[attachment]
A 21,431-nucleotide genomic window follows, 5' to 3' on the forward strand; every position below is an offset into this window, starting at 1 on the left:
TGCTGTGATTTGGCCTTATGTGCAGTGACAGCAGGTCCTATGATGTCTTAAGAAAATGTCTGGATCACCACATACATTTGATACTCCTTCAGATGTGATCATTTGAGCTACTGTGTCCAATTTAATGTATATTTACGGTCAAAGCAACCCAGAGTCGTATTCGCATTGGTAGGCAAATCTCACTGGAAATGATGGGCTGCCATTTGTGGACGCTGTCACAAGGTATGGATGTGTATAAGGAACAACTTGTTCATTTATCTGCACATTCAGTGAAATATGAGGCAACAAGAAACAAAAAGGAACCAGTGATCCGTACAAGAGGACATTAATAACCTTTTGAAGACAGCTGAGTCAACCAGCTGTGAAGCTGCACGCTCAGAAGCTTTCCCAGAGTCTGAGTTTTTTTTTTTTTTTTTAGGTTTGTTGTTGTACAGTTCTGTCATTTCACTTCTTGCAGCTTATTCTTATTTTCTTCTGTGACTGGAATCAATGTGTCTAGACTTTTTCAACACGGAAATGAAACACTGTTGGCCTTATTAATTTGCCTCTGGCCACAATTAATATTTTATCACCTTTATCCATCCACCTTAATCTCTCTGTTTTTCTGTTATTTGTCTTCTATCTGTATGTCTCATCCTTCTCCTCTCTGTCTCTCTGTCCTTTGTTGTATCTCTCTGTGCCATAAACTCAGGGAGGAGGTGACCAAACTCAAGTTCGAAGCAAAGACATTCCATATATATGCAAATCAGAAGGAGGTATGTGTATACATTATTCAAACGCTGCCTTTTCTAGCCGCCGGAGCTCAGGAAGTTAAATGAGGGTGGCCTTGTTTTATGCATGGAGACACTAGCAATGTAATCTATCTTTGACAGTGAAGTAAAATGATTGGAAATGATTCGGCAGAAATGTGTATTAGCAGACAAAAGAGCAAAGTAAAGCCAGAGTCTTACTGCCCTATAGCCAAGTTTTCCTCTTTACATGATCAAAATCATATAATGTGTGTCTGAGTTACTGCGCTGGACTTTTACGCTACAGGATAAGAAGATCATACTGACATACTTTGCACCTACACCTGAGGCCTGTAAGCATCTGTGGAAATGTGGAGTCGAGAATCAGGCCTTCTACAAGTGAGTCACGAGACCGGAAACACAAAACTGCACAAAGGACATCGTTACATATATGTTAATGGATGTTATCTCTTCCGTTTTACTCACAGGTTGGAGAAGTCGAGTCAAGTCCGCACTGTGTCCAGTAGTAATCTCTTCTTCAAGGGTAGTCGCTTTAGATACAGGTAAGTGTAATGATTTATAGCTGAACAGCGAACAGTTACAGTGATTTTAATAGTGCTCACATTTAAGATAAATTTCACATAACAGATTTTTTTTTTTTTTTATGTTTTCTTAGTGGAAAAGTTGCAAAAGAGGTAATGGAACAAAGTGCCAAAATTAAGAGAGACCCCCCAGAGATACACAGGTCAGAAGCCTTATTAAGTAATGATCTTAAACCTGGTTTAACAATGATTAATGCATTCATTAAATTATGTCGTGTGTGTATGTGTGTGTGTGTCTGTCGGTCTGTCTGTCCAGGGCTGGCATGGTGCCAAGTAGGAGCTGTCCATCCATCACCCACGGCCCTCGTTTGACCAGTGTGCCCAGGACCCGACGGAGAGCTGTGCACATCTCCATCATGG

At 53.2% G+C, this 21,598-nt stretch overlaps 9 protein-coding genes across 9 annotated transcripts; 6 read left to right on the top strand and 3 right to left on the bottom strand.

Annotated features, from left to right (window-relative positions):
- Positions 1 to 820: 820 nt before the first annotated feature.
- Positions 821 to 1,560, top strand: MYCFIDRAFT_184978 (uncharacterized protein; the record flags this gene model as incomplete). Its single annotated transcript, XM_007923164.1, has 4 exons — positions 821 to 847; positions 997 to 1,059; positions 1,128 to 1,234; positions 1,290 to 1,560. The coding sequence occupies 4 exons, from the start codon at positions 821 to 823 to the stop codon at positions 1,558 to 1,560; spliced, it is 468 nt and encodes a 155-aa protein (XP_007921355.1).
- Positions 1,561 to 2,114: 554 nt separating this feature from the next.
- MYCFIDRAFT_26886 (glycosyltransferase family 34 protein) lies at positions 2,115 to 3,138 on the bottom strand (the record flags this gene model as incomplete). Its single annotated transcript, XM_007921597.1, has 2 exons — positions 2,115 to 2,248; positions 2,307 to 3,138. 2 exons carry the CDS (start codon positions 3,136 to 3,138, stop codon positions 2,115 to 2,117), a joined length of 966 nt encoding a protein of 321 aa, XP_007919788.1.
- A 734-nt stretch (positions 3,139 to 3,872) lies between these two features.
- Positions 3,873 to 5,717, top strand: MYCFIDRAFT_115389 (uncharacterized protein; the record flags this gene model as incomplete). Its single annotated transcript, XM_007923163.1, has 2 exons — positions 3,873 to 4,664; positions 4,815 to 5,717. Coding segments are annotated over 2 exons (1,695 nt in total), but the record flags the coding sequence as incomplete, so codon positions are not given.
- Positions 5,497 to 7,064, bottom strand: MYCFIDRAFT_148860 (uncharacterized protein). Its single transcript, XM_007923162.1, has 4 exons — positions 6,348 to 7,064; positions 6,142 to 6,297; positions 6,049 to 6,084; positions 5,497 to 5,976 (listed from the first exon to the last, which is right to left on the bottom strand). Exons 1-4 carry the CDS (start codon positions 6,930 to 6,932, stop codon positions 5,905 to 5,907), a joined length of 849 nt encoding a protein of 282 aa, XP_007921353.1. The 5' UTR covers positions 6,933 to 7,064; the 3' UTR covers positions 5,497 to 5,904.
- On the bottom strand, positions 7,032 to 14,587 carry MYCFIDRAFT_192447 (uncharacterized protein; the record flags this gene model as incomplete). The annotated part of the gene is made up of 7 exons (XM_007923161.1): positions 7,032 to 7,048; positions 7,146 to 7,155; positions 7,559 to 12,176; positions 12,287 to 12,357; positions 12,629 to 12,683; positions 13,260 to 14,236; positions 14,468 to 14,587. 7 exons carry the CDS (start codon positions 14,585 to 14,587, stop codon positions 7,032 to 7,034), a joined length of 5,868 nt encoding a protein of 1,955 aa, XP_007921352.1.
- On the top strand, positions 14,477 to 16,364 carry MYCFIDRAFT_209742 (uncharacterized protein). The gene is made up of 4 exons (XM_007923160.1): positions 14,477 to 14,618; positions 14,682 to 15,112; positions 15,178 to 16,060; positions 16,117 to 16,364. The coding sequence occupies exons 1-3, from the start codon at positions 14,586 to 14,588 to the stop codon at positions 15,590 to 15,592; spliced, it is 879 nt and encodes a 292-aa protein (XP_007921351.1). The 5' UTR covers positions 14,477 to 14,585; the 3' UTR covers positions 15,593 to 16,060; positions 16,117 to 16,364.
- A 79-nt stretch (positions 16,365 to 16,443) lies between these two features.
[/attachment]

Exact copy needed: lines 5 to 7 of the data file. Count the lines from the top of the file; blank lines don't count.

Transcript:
- Positions 1 to 820: 820 nt before the first annotated feature.
- Positions 821 to 1,560, top strand: MYCFIDRAFT_184978 (uncharacterized protein; the record flags this gene model as incomplete). Its single annotated transcript, XM_007923164.1, has 4 exons — positions 821 to 847; positions 997 to 1,059; positions 1,128 to 1,234; positions 1,290 to 1,560. The coding sequence occupies 4 exons, from the start codon at positions 821 to 823 to the stop codon at positions 1,558 to 1,560; spliced, it is 468 nt and encodes a 155-aa protein (XP_007921355.1).
- Positions 1,561 to 2,114: 554 nt separating this feature from the next.